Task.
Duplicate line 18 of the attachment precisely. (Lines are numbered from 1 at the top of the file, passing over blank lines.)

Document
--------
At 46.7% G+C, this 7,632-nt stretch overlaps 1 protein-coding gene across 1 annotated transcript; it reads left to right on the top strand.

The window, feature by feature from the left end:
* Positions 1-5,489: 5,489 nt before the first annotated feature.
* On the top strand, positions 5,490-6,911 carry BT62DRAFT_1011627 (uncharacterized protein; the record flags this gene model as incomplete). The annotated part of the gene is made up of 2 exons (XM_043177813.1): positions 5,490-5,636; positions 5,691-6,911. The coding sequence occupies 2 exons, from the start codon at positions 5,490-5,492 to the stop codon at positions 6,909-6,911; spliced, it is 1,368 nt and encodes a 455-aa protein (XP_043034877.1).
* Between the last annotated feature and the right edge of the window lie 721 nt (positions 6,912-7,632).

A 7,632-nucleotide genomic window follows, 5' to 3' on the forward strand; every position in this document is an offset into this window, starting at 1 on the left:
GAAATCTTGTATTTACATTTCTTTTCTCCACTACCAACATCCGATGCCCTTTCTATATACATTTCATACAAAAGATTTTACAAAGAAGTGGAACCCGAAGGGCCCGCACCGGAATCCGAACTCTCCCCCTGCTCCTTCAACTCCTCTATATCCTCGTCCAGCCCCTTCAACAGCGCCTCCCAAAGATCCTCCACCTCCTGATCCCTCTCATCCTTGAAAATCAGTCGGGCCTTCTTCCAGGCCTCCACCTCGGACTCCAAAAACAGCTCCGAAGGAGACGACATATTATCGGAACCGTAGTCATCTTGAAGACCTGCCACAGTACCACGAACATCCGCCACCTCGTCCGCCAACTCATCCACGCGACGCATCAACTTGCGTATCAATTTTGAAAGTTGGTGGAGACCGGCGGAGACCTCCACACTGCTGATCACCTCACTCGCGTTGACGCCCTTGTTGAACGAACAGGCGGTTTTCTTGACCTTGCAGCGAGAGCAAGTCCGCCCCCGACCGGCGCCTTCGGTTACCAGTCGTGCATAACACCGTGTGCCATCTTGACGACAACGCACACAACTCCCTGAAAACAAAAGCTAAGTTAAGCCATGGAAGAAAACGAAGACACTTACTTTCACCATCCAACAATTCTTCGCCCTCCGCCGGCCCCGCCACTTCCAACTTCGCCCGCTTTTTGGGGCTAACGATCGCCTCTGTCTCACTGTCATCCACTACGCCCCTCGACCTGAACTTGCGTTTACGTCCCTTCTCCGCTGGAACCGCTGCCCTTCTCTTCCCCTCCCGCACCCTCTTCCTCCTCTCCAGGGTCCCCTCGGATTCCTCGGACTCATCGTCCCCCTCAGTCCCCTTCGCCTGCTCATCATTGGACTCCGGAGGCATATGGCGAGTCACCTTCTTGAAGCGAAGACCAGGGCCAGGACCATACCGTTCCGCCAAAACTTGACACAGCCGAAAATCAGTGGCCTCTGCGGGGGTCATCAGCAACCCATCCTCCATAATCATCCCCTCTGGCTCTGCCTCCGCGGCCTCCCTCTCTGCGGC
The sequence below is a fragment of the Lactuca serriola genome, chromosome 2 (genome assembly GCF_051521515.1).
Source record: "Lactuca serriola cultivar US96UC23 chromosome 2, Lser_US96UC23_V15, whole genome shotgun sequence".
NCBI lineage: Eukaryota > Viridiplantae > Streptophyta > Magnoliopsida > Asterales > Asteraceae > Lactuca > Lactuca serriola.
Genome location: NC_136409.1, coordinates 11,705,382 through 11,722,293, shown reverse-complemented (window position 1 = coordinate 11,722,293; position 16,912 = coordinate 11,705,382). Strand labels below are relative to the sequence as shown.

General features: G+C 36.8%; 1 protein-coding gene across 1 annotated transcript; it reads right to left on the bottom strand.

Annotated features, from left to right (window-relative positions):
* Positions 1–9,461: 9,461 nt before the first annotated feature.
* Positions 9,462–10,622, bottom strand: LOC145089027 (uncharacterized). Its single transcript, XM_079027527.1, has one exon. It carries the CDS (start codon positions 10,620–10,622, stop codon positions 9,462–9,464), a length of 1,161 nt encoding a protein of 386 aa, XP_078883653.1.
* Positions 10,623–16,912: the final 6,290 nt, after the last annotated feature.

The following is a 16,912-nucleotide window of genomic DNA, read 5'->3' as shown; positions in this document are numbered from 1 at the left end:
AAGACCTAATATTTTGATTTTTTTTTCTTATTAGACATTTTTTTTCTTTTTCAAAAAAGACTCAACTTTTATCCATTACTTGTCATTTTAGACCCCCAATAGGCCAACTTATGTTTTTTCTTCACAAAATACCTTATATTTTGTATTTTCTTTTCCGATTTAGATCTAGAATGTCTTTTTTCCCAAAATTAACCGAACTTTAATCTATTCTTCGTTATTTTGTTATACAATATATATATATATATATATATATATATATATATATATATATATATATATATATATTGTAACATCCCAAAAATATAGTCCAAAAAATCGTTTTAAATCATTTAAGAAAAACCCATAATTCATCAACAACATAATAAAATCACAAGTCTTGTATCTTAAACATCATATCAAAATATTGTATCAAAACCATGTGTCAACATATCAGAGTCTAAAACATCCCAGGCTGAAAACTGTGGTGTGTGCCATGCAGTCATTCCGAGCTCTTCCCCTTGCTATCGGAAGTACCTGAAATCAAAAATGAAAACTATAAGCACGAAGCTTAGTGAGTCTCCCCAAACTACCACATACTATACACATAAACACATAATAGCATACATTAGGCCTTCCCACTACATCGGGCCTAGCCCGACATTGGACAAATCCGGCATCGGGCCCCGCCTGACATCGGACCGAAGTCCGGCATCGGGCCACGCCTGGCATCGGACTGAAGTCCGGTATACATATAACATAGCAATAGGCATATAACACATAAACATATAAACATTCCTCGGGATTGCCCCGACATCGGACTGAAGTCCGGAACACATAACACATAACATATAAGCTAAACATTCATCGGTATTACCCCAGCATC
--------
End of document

AAGACCTAATATTTTGATTTTTTTTTCTTATTAGACATTTTTTTTCTTTTTCAAAAAAGACTCAACTTTTATCCATTACTTGTCATTTTAGACCCCCAATAGGCCAACTTATGTTTTTTCTTCACAAAATACCTTATATTTTGTATTTTCTTTTCCGATTTAGATCTAGAATGTCTTTTTTCCCAAAATTAACCGAACTTTAATCTATTCTTCGTTATTTTGTTATACAATATATATATATATATATATATATATATATATATATATATATATATATATATATATTGTAACATCCCAAAAATATAGTCCAAAAAATCGTTTTAAATCATTTAAGAAAAACCCATAATTCATCAACAACATAATAAAATCACAAGTCTTGTATCTTAAACATCATATCAAAATATTGTATCAAAACCATGTGTCAACATATCAGAGTCTAAAACATCCCAGGCTGAAAACTGTGGTGTGTGCCATGCAGTCATTCCGAGCTCTTCCCCTTGCTATCGGAAGTACCTGAAATCAAAAATGAAAACTATAAGCACGAAGCTTAGTGAGTCTCCCCAAACTACCACATACTATACACATAAACACATAATAGCATACATTAGGCCTTCCCACTACATCGGGCCTAGCCCGACATTGGACAAATCCGGCATCGGGCCCCGCCTGACATCGGACCGAAGTCCGGCATCGGGCCACGCCTGGCATCGGACTGAAGTCCGGTATACATATAACATAGCAATAGGCATATAACACATAAACATATAAACATTCCTCGGGATTGCCCCGACATCGGACTGAAGTCCGGAACACATAACACATAACATATAAGCTAAACATTCATCGGTATTACCCCAGCATC